Summer in Southern Africa is also the season for amazing birding, as the bush is filled with both endemic and migrant species, many of which choose this season to breed and hatch young. The Wahlberg’s eagles arrived at the start of the season and immediately began nesting, as did the African paradise flycatchers, whose impressive russet red tail plumage gives it away as it flits between branches in riverine and savannah thickets. The male has beautiful elongated tail feathers more than twice its body length during the breeding season, making it one of the stand-out species to spot.
The skies are also filled with European bee-eaters which spend the European winters with us, as do many of the swallow species and the gorgeous Amur falcon, which makes its way from Asia to make the most of our season of plenty!
And of course, the “creepy crawlies” are also at their most prolific during the summer, with an increase in insects and arachnid species. We’re seeing a lot of elegant grasshoppers at the moment, with their distinctive, bright red and yellow coloring. Color has a huge role to play where insects are concerned, often warning would-be predators that they are in for a nasty surprise if they’re thinking about an easy meal! And that is most certainly the case where the elegant grasshopper is concerned – it is full of unpleasant-tasting toxins, meaning that birds and other predators tend to steer clear. This method of warning predators is called aposematic coloration.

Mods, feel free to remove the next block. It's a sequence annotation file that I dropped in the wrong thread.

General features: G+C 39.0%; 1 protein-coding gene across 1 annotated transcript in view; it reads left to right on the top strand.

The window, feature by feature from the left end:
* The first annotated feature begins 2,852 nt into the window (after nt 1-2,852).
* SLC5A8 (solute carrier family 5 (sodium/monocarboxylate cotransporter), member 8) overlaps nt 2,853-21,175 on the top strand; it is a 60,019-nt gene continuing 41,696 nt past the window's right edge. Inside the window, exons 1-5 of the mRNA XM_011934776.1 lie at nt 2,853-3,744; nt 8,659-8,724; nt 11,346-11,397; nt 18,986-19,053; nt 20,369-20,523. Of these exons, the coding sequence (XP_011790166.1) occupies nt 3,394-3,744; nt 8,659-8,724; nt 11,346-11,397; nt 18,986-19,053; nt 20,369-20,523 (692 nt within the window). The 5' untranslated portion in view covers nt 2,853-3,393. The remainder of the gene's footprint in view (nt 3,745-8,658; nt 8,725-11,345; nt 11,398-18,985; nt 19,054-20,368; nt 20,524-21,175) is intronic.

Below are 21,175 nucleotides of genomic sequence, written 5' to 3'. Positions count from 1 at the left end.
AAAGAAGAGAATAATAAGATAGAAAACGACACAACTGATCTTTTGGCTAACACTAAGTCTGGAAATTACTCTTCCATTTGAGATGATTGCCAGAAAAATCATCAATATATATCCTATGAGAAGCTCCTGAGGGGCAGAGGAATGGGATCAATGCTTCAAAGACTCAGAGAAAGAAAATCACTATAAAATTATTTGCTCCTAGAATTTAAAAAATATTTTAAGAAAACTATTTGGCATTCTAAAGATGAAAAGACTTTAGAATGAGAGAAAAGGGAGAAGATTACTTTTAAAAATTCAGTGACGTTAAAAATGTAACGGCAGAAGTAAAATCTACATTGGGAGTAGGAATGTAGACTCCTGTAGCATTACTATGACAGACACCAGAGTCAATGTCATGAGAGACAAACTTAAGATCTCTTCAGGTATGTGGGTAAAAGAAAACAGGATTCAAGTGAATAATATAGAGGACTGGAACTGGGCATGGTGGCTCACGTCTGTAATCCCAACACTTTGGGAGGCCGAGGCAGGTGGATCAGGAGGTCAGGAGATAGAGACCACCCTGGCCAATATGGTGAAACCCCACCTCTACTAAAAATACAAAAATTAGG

The elegant grasshopper has been exceptionally successful at warning off predators to the point that it has no real need to escape anything. As a result, the grasshopper’s wings, especially in the male, are very underdeveloped and while they can jump well, they often come back down to earth upside down or on their sides, before clumsily getting to their feet.
Content & Photography by Sausage Tree Safari Camp
It’s always absolutely amazing to see the miraculous transformation of the African bush as the wet season arrives and the grounds burst with an explosion of green and color. Dams fill up, and the almost incessant din of frogs calling all day and night becomes part of the soundtrack to the bush in summer. We have also welcomed all those unique migrant birds that fly down from the north to enjoy the summer rains here in South Africa. And, of course, there are the numerous impala lambs now littering the savannah as they wobble their way to adulthood and navigate their first frightening days in the bush.